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Find a sense of CALM: How to teach social-emotional intelligence in the home

If you’ve read many articles about parenting and education this year, you’ve probably learned about the importance of social-emotional intelligence and learning. It’s a focus of Marnie Lebowitz Fuente, M.S., EdS, the program director of the Quality Early Education System (QEES) at Hillsborough Community College. She’s been teaching families and teachers in our community for years about how to implement CALM—Conscious Awareness Learning Model—to ensure our children are getting the best start in the classroom and in life. We recently caught up with her to learn more about CALM and how we can take simple steps to incorporate the CALM method at home.

First–what exactly is the Conscious Awareness Learning Model or CALM?

Fuente: CALM is part of the Quality Early Education System-QEES that takes a holistic approach to early childhood education. The program is fully funded by the Children’s Board of Hillsborough County. Understanding the power of social-emotional intelligence, CALM combines Conscious Discipline©, positive psychology, mindfulness, brain and child development to teach children, families and teachers social-emotional skills. These are essential foundational skills that prime children for academic learning and a growth mindset.

What are the benefits of using this method as a parent or caregiver?

Fuente: There are comprehensive benefits to this method. Teaching parents and caregivers about mindfulness skills based on brain research helps adults learn healthy and meaningful ways to communicate with their children. It enables them to teach their children skills that not only help manage emotions but give opportunity for problem solving together. The more adults learn and know about their children and what triggers they have, the closer and more positive a relationship they can develop. These skills are not only valuable for learning in a home or school environment, but they become valuable life lessons and skills that help the child as they grows into adulthood.

Having strong self-awareness supports healthy relationships as children continue to learn and grow while facing the challenges ahead. Another invaluable benefit is that the adult and child can grow and learn together. Social-emotional development is a lifelong journey as the world changes and presents us with different sets of circumstances each day.

As of 2021, 62% of parents feel teaching Social-Emotional Learning (SEL) is very important, compared to 55% three years ago. Parents also believe that SEL is not emphasized as much as it should be (81%), that it has become even more important since the beginning of the pandemic (82%), and that it is helpful for children learning online (80%).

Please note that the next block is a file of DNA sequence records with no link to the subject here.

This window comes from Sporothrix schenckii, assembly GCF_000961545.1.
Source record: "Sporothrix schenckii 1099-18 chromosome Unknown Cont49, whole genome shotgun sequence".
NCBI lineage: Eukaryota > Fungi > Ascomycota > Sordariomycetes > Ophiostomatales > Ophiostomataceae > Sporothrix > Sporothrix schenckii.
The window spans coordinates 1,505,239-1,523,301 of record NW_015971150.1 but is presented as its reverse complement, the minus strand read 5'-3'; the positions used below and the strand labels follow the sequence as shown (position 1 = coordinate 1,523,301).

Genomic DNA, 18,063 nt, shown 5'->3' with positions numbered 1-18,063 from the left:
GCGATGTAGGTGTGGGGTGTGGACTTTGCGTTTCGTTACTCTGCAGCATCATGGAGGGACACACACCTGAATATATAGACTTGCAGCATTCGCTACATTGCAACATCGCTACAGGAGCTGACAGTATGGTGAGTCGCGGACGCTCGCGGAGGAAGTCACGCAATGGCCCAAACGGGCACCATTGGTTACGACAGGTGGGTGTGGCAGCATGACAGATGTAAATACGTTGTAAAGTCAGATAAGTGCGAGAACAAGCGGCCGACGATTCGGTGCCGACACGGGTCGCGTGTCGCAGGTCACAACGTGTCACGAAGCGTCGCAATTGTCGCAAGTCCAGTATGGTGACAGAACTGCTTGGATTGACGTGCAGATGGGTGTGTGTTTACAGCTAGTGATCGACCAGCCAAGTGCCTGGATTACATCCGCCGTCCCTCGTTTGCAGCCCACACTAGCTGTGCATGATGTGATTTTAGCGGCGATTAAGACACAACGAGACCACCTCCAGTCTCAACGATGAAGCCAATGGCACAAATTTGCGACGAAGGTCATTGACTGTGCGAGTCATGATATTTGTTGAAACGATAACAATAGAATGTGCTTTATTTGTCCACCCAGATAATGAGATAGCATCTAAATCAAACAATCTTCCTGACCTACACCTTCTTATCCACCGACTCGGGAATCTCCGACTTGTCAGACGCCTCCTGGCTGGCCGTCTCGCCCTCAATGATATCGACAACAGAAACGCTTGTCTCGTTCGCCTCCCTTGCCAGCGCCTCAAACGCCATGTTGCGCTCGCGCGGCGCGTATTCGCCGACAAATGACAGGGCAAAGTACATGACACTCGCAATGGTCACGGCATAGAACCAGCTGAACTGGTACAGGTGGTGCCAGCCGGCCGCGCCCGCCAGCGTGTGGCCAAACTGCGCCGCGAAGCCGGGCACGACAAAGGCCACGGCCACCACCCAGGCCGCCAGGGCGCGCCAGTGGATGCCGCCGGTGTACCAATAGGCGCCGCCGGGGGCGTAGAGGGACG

Is this being taught to local early education teachers? 

Fuente: CALM is a countywide model serving all licensed early childhood providers. Last year, the program served over 250 providers and 1,000 teachers in Hillsborough County.

What are some basic principles parents can apply at home?

Fuente: Empathy: Showing children we care about their [being] upset and find ways to work through it together. We must understand that they are always learning, rapidly building synaptic brain connections. Children’s prefrontal lobes (responsible for problem-solving) are not fully developed until 26 years old, therefore [they] need to be taught emotional skills just as we teach academic skills. They can’t demonstrate something they have not been taught.

Adults must model [this] by taking pause to teach children how to identify and explain their feelings and emotions. Then, we can teach them the skills necessary for self-regulation. Parents should practice taking deep breaths with their children when they are calm to help them learn a tool that they will need when they are not upset. The parent could also provide a “safe place” or “cozy corner” at home with items that bring comfort. Having a favorite soft pillow/blanket or books, a “stress” ball or any sensory item will help the child refocus and find inner peace. By practicing breathing and having a safe place, the child learns how to calm themselves and is empowered by this self-regulation skill. The child also learns that it is ok to be sad, angry or disappointed, but it is not ok to be hurtful. They learn to take deep breaths during stressful moments (because they have practiced this) which is a tool they can take anywhere they go.

How can families/caregivers connect with you and the program to learn more or take a class?

Fuente: Anyone wanting to connect with CALM can visit our website at www.calmhcc.org or to get access to all of the programs in the Quality Early Education System-QEES visit www.qees.org. All contact information is listed on the website, which is monitored regularly.


Originally Published in the December 2021 issue of Tampa Bay Parenting Magazine.

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